Aidan Campbell London

Freedom is slavery

The great strength of Andrew Calcutt's book Arrested Development is that it touches a raw nerve in anybody who has been influenced by the counterculture. It stands our inverted images of freedom and rebellion back on their feet and shows them to be the stuff of contemporary conformism. It certainly seems to have touched a nerve in LM's reviewer Michael Fitzpatrick ('Senile delinquents', June). 'Nostalgia is death' according to Fitzpatrick, but there seems to be more than a whiff of it in his 'reservations' about Arrested Development. While of course Fitzpatrick is right to remind us that possibilities existed back in the sixties other than those that have subsequently come to dominate, his attempt to find the positive in the counterculture specifically, rather than in the broader 'popular upsurge' of that 'golden decade', only reinforces Calcutt's point.

Fitzpatrick reproduces Calcutt's quotation from a contemporary of 'anti-psychiatrist' Dr RD Laing - 'his inculpation of society comes so near to being absolute that it is experienced as an exhilarating liberation' - simply to confirm the experience of 'exhilarating liberation' provided by Laing at the 'Dialectics of liberation' conference. But regardless of how Laing's radicalism was experienced at the time, to the extent that Laing absolutely inculpated society he was plain wrong. He was wrong then and the idea is wrong now and, as Calcutt demonstrates, it is an error characteristic of counterculture and victim culture alike.

If Arrested Development was an assessment of Laing's life and work, its failure to consider the 'humanistic current' that predates his immersion in the counterculture would be a major flaw. But Arrested Development is not about the sixties: it is a book about one of the sources of the victim culture's legitimacy in society today.

Peter Ray London

Lolita: the facts

Irene Miller's review of Adrian Lyne's Lolita ('Making Lolita grow up', June) was a well-written piece with some interesting points. A pity, then, about the nonsense of her final paragraph. If she had bothered to read the foreword of the book she would have found that Nabokov (as John Ray Jr PhD) tells us that Humbert 'died in legal captivity, of coronary thrombosis' and Lolita 'died in childbed giving birth to a stillborn girl'.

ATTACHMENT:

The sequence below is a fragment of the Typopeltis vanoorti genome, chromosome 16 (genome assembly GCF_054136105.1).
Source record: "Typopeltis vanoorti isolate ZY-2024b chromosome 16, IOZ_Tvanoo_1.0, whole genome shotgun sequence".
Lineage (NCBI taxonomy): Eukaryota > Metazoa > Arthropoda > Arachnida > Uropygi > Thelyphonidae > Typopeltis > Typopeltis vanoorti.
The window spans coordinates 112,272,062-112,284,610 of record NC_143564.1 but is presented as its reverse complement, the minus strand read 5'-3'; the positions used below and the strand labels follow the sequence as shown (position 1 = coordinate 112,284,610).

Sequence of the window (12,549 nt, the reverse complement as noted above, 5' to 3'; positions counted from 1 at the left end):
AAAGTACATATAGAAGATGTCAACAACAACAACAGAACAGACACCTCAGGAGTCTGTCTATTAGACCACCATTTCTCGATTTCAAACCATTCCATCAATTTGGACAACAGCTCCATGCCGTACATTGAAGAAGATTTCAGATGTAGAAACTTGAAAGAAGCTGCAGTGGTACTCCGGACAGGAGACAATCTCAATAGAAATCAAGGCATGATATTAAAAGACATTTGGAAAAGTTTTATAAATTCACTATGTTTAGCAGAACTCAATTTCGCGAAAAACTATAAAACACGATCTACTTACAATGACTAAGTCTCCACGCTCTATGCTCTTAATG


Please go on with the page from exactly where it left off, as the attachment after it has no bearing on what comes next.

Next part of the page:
Rennie Hughes Dumfries and Galloway

Ireland calling

I am a reader of LM now living in Ireland, and I would like to hear from other LM readers here. Please contact me at the e-mail address below.

Steve Daley steve@anu.ie

The what's NOT on guide

WRAPPED: Faberge ´'s Fusion perfume advert has been censured for featuring a dj with a small drug-style envelope and the message 'Fusion fragrance - the only thing worth sniffing in a club'. Janet Betts, mother of 'Ecstasy victim' Leah, called for the magazines carrying the advert (Muzik, Ministry, I-d and Sky) to be banned. Drugs tsar Keith Hellawell said that the advert 'portrays the drugs culture as glamorous' and 'should therefore be avoided'. Shame on Faberge ´ for saying perfume is better than drugs.

SEX, DRUGS AND ROCK'N'ROLL: The estate of Jimi Hendrix has stopped the National Theatre from using 'Are you experienced?' in Kevin Elyot's play The Day I Stood Still. The Hendrix estate judged that the play contained too many references to sex and drugs. Have they never seen the cover of Electric Ladyland? And presumably when the great man choked and died he must have been eating a kebab.